Conservation efforts underway for Myanmar’s native ‘Pride of Burma’ plant

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The inflorescences of a Golden shower tree are seen dangling from the branches.

Conservation and public education works will be carried out to conserve Golden shower or locally known as Large Golden shower or Amherstia nobilis plant native to Myanmar, as the species is in a state of near extinction, according to the Native Species Conservation and Identification in Myanmar (NSCI) group.
The British botanist Sarah Amherst (1762–1838) is credited with making the initial discovery, identification, and documentation of the medium-sized plant in Taninthayi Region in 1826 that is typically found in evergreen tropical forests. He named the plant as ‘Pride of Burma’ before the plant took the scientific name of Amherstia nobilis Wall.
The leaves of the Golden shower plant tend to hang down. Inflorescence of about one and a half feet long dangled from the branches usually contain 20 to 26 red flowers. A flower has a total of five petals, and two of them are very small. The remaining three petals are different in size. The largest petal is 7.5 cm long and about 4 cm wide, and has the shape of a fan. The lower part of such petal is white, with red spots in the middle and a yellow mark at the tip, according to the NSCI.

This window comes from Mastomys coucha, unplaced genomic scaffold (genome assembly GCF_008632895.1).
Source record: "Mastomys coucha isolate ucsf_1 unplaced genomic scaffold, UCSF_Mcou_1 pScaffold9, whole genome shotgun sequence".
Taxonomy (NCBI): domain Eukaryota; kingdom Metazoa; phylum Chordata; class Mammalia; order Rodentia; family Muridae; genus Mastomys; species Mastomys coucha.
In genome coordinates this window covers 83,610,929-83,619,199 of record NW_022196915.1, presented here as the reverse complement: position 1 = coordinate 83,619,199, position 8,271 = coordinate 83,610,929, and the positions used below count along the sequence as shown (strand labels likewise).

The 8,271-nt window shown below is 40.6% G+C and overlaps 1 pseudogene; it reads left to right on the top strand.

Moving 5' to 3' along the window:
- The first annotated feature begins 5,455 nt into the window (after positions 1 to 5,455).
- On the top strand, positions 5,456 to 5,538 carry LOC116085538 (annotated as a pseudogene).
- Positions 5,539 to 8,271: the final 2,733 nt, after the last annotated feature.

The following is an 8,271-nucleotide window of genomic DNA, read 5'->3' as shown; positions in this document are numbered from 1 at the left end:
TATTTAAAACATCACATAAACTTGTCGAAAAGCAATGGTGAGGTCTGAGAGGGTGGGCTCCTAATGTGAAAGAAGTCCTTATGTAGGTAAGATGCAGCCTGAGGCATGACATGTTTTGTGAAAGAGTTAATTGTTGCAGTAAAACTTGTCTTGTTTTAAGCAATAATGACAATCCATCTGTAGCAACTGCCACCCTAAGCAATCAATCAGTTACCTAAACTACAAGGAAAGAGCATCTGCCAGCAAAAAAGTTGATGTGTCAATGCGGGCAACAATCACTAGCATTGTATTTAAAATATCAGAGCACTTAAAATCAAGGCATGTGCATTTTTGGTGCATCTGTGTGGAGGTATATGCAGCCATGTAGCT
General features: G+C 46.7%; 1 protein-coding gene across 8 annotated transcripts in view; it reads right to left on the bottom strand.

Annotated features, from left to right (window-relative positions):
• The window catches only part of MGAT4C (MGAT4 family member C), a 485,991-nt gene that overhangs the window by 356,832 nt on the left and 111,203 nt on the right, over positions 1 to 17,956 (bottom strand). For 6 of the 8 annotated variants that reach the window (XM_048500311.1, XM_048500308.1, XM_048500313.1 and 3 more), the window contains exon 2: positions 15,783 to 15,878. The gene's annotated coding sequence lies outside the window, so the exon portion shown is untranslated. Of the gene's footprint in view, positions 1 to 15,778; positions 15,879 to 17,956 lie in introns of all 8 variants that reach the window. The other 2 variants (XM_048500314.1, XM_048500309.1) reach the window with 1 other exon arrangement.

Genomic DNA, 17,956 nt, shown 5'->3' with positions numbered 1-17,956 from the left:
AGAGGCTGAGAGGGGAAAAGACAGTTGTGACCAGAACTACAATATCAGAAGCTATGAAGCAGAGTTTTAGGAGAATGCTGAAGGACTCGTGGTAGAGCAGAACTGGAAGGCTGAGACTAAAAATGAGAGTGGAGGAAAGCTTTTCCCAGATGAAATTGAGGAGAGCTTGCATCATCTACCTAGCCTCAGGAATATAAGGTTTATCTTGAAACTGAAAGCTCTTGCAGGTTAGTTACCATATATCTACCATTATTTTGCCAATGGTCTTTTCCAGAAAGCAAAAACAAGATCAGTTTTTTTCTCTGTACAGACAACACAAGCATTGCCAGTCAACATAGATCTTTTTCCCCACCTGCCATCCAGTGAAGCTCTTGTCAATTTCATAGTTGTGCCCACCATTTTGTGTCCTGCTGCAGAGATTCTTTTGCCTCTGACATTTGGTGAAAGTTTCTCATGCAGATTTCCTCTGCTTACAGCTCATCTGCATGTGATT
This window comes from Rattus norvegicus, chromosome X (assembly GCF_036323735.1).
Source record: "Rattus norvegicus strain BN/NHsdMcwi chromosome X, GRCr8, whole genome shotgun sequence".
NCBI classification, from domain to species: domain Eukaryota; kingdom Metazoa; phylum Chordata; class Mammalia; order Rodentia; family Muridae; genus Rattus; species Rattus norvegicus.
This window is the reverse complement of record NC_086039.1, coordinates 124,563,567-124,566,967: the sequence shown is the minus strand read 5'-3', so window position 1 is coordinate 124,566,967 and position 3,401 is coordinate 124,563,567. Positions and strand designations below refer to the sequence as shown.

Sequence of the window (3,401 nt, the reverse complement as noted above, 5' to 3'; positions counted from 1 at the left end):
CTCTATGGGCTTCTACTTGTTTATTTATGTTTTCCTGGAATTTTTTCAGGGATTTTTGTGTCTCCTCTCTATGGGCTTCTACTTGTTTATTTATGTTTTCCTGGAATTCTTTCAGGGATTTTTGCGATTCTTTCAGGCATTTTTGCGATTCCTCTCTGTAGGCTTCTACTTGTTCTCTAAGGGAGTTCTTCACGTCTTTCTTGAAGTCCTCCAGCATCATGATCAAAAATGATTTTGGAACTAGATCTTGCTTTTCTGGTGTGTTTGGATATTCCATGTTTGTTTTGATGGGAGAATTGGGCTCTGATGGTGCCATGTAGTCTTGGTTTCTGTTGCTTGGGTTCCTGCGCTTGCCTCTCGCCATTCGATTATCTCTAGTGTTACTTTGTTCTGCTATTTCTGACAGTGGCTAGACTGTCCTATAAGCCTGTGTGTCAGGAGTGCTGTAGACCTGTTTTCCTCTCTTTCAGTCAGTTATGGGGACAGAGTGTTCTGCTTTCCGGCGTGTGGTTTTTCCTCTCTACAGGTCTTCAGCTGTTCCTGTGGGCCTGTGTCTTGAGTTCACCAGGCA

“When the flowers bloom, it is so beautiful that it looks like as if big red glass lanterns are hanging from the plant. Due to its unique flower appearance and beautiful colour, Golden shower is also dubbed the ‘Queen of Flowering Trees’. In addition, the flower is also called “Orchid flower” because it resembles an orchid flower. The fact that the plant is native to Myanmar is a matter of pride, but these plants are almost extinct on the land of Myanmar. Therefore, I would like to encourage people to plant this tree to be able to conserve it. The plants can be propagated from seeds or by air-layering method. We will encourage people to reproduce and cultivate with these methods,” said Ko Min Khant Naing, a researcher from the NSCI.
NSCI employs local and expatriate experts to conduct on-ground works to record Myanmar’s biodiversity species and also to carry out services such as the identification of species and publishing articles on the conservation of biodiversity as well as myths and facts about some plants and animals. — ASH/TH

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